This question already has an answer here:

The problem asks:


I don't even know where to start. Do I need to find the width of the shaded areas, or something else completely?

UPDATE: Using the information given here, I was able to act as if the circles were inside of a square and use those methods.

Thank You


marked as duplicate by user228113, RKD, GNUSupporter 8964民主女神 地下教會, Blue geometry Dec 10 '17 at 23:31

This question has been asked before and already has an answer. If those answers do not fully address your question, please ask a new question.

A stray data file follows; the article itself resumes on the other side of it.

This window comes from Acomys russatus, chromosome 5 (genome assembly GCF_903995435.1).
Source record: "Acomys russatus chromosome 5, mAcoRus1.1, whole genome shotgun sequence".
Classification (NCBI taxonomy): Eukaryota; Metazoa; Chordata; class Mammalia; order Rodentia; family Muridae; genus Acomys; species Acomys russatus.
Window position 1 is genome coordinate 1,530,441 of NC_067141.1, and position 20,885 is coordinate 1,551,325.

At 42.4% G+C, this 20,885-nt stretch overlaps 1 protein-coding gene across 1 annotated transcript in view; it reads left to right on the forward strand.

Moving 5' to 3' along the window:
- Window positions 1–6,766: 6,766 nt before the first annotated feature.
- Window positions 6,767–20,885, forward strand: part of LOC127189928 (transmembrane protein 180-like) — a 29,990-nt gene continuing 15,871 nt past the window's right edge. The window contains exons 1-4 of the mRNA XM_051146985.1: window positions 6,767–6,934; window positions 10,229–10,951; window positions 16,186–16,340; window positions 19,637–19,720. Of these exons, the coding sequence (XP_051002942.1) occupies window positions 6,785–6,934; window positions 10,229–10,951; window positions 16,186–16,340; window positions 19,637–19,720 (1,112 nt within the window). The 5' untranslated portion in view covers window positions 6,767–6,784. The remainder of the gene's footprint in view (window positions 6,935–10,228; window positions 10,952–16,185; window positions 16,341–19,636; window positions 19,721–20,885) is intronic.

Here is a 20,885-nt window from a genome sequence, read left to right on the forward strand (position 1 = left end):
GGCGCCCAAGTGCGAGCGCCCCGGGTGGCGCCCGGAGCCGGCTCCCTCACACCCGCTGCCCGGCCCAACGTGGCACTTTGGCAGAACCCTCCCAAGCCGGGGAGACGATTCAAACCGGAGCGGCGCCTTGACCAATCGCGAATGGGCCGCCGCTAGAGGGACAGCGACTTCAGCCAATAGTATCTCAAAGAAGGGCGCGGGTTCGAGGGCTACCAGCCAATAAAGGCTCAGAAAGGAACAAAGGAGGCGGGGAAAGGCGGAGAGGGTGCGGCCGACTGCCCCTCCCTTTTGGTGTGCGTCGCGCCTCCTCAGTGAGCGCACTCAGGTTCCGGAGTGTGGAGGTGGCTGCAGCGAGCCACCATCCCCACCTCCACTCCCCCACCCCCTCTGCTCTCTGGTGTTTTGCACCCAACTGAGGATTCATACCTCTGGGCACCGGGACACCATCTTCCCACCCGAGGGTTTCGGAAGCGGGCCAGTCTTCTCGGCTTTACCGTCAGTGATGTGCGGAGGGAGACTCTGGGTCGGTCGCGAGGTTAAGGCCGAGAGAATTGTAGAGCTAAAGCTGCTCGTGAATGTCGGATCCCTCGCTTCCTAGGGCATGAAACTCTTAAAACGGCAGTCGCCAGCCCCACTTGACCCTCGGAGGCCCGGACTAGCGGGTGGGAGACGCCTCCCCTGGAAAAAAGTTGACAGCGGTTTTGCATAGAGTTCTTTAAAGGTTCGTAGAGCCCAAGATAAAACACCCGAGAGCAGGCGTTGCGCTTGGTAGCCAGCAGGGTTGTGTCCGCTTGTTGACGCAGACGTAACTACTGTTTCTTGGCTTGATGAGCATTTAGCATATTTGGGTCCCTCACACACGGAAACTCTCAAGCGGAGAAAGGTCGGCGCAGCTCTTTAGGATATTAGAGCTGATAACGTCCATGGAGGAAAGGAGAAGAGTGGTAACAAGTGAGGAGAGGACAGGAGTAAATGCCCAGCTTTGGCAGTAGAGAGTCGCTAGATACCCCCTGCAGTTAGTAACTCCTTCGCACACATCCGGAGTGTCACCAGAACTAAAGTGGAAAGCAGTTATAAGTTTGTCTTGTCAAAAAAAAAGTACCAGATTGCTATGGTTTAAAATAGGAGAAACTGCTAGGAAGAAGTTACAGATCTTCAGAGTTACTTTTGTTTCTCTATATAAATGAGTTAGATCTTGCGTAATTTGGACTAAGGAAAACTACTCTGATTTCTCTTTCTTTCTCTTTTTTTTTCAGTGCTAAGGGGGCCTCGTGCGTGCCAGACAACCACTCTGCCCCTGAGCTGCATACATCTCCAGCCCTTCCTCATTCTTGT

• $\begingroup$ Hint: draw some sectors, and find the area of the curvy bit. $\endgroup$ – Sean Roberson Dec 10 '17 at 23:10
  • 2
    $\begingroup$ see answers of this $\endgroup$ – achille hui Dec 10 '17 at 23:11
  • 1
    $\begingroup$ By symmetry, integrate in polar coordinates from $0$ to $\pi/4$, then multiply by 8. The polar equation of the uppermost circle is $r=a\sin\theta$ for a circle of radius $a$. $\endgroup$ – Alexander Burstein Dec 10 '17 at 23:15
  • $\begingroup$ @achillehui, Thank You, I didn't realize those methods would be applicable here. $\endgroup$ – The Math Guy Dec 10 '17 at 23:18

Browse other questions tagged or ask your own question.